Could I become a millionaire by investing in shares? Potentially the answer is yes, although that depends on how much money I have available to invest and what I do with it.
But rather than aim for a million by buying dozens of different shares and blindly hoping that one or two will perform brilliantly, I would buy just a few carefully-selected shares. Here’s why.
To understand this approach, first let us use a sporting analogy. Legendary Aussie batsman Sir Don Bradman has the highest career test match batting average ever. He managed an incredible 99.94. The next best player, Adam Voges, managed 61.87. Four more players managed over 60. In other words, most of the strongest test match players in history were within spitting distance of one another’s performance – but Bradman was simply leagues ahead.
Was ‘The Don’ just a particularly gifted at test match cricket? No. The same pattern shows in his first-class cricket record too. There, Bradman’s batting average was 95.14. The next closest player – Vijay Merchant – averaged 71.64, but fairly hot on his heels was George Headley with a batting average of 69.86.
How can one player in over a century of test match and first-class cricket outperform other great players so dramatically?
Warren Buffett on fat pitches
One element of achieving a good batting average is playing to your strengths. That is also true for investing. As billionaire Warren Buffett explains it using a baseball analogy: “The trick in investing is just to sit there and watch pitch after pitch go by and wait for the one right in your sweet spot.”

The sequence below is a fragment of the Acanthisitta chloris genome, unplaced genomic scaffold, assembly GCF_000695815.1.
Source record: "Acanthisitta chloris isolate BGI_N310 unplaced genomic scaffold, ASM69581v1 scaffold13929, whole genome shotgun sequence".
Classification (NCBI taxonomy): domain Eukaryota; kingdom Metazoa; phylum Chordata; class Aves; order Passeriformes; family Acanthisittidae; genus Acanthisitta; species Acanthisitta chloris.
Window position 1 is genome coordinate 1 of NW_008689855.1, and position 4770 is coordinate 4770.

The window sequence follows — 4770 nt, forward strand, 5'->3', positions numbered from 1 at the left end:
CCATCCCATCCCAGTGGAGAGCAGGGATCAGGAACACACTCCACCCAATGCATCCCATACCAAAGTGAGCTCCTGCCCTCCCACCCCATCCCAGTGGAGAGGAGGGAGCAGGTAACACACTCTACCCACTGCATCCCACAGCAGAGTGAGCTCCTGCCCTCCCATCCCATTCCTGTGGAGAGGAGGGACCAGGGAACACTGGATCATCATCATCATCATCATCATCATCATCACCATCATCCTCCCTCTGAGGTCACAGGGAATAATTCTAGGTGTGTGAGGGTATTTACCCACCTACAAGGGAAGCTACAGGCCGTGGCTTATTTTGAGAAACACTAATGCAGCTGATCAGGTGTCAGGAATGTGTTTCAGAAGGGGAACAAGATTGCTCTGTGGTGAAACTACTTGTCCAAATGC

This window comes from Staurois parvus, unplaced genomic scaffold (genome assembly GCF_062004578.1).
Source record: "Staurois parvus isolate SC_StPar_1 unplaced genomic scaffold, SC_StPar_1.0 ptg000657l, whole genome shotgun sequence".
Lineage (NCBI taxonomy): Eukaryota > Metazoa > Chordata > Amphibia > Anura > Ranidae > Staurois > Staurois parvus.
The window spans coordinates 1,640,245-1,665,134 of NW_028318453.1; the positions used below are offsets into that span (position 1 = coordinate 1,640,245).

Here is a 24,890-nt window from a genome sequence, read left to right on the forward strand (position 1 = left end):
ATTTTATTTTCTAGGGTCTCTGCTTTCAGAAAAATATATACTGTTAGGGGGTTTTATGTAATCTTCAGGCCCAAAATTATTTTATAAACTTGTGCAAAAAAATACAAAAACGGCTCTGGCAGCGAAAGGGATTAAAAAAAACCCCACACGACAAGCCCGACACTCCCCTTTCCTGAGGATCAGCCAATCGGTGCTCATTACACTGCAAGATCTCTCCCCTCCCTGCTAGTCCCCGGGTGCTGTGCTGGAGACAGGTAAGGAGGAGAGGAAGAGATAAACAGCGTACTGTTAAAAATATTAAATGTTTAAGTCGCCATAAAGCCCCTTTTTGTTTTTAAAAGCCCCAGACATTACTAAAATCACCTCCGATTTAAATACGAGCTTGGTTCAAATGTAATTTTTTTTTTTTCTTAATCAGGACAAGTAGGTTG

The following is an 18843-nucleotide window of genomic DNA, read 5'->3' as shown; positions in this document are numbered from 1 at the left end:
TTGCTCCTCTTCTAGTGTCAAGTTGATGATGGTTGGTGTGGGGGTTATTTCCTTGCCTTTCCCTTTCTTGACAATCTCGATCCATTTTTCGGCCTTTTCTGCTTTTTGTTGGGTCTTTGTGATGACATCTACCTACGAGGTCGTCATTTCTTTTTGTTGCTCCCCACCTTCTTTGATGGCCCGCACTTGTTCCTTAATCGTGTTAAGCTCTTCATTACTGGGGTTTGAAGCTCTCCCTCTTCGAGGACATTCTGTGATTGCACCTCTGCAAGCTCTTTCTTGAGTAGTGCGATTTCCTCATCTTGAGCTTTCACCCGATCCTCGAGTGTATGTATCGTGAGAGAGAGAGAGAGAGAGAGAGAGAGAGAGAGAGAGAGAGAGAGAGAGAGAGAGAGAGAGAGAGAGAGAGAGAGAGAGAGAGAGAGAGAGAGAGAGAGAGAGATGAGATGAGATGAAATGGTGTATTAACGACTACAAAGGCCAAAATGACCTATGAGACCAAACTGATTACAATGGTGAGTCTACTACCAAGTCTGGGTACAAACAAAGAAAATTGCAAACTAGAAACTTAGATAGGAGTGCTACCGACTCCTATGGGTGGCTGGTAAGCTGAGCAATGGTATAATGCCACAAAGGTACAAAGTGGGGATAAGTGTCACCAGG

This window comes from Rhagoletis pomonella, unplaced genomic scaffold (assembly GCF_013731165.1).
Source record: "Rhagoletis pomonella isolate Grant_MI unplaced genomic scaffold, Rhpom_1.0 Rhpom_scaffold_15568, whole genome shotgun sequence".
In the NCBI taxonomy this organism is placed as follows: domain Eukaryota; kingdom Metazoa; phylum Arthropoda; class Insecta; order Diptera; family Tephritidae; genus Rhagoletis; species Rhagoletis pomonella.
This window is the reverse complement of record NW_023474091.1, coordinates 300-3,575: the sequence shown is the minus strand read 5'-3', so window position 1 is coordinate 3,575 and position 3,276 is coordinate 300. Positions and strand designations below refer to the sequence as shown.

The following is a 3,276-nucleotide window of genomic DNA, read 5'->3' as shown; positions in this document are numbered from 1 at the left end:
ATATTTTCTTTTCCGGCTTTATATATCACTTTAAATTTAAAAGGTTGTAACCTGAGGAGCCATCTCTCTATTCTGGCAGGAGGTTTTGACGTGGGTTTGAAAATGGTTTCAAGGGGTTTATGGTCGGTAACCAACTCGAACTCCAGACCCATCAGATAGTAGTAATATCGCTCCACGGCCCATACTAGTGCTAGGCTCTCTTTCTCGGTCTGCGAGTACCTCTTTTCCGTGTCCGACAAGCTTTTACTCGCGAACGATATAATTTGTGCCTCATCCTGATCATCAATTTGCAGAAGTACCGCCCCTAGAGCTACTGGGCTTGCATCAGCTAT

Could taking the Buffett approach help me aim for a million? I think so. As he suggests, by not putting money into lots of just okay or quite good investment ideas but waiting and investing in a few brilliant ones, I ought to be able to improve my returns – dramatically.
How I’d aim for a million
Like Buffett, I would also ignore all shares not inside my circle of competence. If I cannot understand a company, I take an unnecessary risk by investing in it, no matter how high the potential rewards may seem.
Buffett’s company Berkshire Hathaway owns stakes in Bank of America, Bank of New York Mellon, Citigroup, and US Bancorp, for example. Banking sits squarely within the Sage of Omaha’s circle of competence.
Similarly, I would stick to what I know and can assess. Mostly, I buy UK shares in selected business sectors.
I would also wait for what Buffett calls “fat pitches”. Those are opportunities so compelling that they seem likely to help me achieve strong investment returns and strongly raising my stock market batting average. Those are usually rare, so I would put my money into only a few companies.
The impact on my long-term investing returns could be dramatic. Imagine I invested £20,000 today into 20 shares with a compound annual growth rate of 5%. After 25 years, my portfolio would be worth over £78,000.
But what if I put the same money into just a handful of great shares with a compounded annual growth rate of 15%? After 28 years, I would have a seven figure portfolio. So by finding amazing shares selling at attractive valuations, I would aim for a million!
Citigroup is an advertising partner of The Ascent, a Motley Fool company. Bank of America is an advertising partner of The Ascent, a Motley Fool company. C Ruane has no position in any of the shares mentioned. The Motley Fool UK has no position in any of the shares mentioned. Views expressed on the companies mentioned in this article are those of the writer and therefore may differ from the official recommendations we make in our subscription services such as Share Advisor, Hidden Winners and Pro. Here at The Motley Fool we believe that considering a diverse range of insights makes us better investors.
Motley Fool UK 2023